Kevin

Meet Kevin and Maggie Karner, a couple who faithfully defended life even in death.

“Maggie and I first met in grade school — St. James Lutheran School in Lafayette, Ind.,” the Rev. Kevin Karner recalls. “We started dating in high school and college for approximately five years, married in the summer of 1985 and were blessed with 30 years of wedded life together.” Together he and Dr. Margaret (Maggie) Ann Karner had three daughters — Mary (26), Heidi (22) and Annie (17).

To Pastor Karner and to his girls, Maggie was wife and mom, a musician and a comedian, a woman with a ready smile and quick wit.

To the church and to the world, she was a relentless voice for life.

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Portrait of the Rev. Kevin A. Karner, pastor of Immanuel Lutheran Church, holding a photograph of his wife Maggie Karner, who died in 2015, on Tuesday, Nov. 1, 2016, in Bristol, Conn.

LCMS Communications/Erik M. Lunsford

Maggie, former executive director of LCMS Life and Health Ministry, passed away Sept. 25, 2015, from a glioblastoma multiforme brain tumor. But cancer and treatments, exhaustion and pain didn’t silence her or change her stance. And it hasn’t quieted her husband and daughters either.

110116-eml-eyesoflife-karner-0002The Karners are speaking up. By sharing Maggie’s story through the #eyesoflife campaign, they are giving voice to what millions of others believe as well: that all life, from conception to natural death, is sacred, valued and a gift from God.

“From early in our relationship, it became apparent to me that Maggie’s passion was for those without a voice,” Pastor Karner explains. “That passion was evident later on in life as she cared for her invalid father in the last few months of his earthly life.”

“But perhaps the greatest life influence was her first pregnancy and the eventual birth of our oldest daughter,” he remembers. “She was overwhelmed with God’s handiwork — how He was fearfully and wonderfully creating that life inside her. Those memories motivated her to reach out to scared, pregnant teenagers, and to bear the burden of those women who were now suffering (silently) after choosing to abort their babies.”

It also kickstarted something big. For 12 years, first in LCMS World Relief and Human Care and then in the LCMS Office of National Mission, Maggie was an unrelenting voice for life issues — boldly in the public square and quietly one-on-one with those in need. She led mercy medical teams to remote areas of Africa. She taught about chastity to youth in classrooms. She lectured on the value of the life to parish nurses. She snuggled babies whose mothers had chosen to keep them.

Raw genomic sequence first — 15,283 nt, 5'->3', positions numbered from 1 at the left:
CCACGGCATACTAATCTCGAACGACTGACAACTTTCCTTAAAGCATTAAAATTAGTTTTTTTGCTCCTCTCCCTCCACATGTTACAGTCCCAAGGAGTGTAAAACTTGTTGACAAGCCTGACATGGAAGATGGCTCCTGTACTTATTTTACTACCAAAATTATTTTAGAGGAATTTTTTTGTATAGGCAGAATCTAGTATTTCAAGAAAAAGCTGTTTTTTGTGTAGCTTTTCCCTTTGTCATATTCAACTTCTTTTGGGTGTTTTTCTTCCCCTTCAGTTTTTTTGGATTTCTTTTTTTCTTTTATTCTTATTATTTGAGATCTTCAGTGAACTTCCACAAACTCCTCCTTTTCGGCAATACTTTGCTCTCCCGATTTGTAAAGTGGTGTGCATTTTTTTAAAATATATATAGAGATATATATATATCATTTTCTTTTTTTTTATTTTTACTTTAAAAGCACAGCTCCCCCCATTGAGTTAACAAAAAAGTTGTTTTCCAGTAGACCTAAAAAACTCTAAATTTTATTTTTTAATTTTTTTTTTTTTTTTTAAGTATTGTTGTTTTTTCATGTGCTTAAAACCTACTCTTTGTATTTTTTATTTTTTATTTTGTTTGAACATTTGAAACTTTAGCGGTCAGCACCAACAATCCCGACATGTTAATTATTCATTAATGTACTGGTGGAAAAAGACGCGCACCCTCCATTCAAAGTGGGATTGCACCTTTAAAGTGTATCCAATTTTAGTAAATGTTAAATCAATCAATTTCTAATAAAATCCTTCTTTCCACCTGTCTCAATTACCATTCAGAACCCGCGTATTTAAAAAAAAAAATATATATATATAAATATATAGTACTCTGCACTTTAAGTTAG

Later, when her cancer diagnosis was made clear, Maggie stepped back from her work. But even in the midst of tests and treatments, the Lord had still more opportunity for her to defend life.

Suffering from the same form of cancer as Brittany Maynard — the young woman made famous by her decision to end her life prematurely by way of assisted suicide — Maggie wrote to Brittany, and even recorded a video, begging her to live. The pair exhibited a marked contrast — not unnoticed by news outlets and social media users: one woman choosing to end her suffering and the other choosing to allow her suffering to be diminished by the love and care of the people God placed around her.

“Maggie wrote to [Brittany] about ‘squeezing out every ounce of life’ until our time on earth is ended,” Pastor Karner says. “And then less than a year later, I saw her do that very thing herself. She valued every moment she had with her family and friends, and she knew how important it was for others, especially our daughters, that they would be given the opportunity to show the love of Christ to her.”

In life and in death, Maggie Karner, wife and mom and executive director, defended what matters: all life — from its beginning to its natural end. And the impact she made upon so many hasn’t stopped. “Maggie’s life is a constant reminder to me of what’s truly important — and what isn’t — as I minister to God’s people,” Pastor Karner reflects. “I now have eyes that are much more empathetic towards those who are dying, as well as their caregivers, and I have a greater appreciation for the supportive role that the Body of Christ has in caring for our brothers and sisters in the faith.”

Maggie believed — and confessed through her actions — that “Every life, and every day of that life, is a precious gift of God,” her husband says. “She was always seeing, and hearing, the needs of the vulnerable and the voiceless around her. That vision is what led her … to bring God’s message of life and love to those in desperate need of Christ’s healing in their lives.”

She did. And may we do so too.

+ Margaret Ann Karner, Sept. 25, 2015 +

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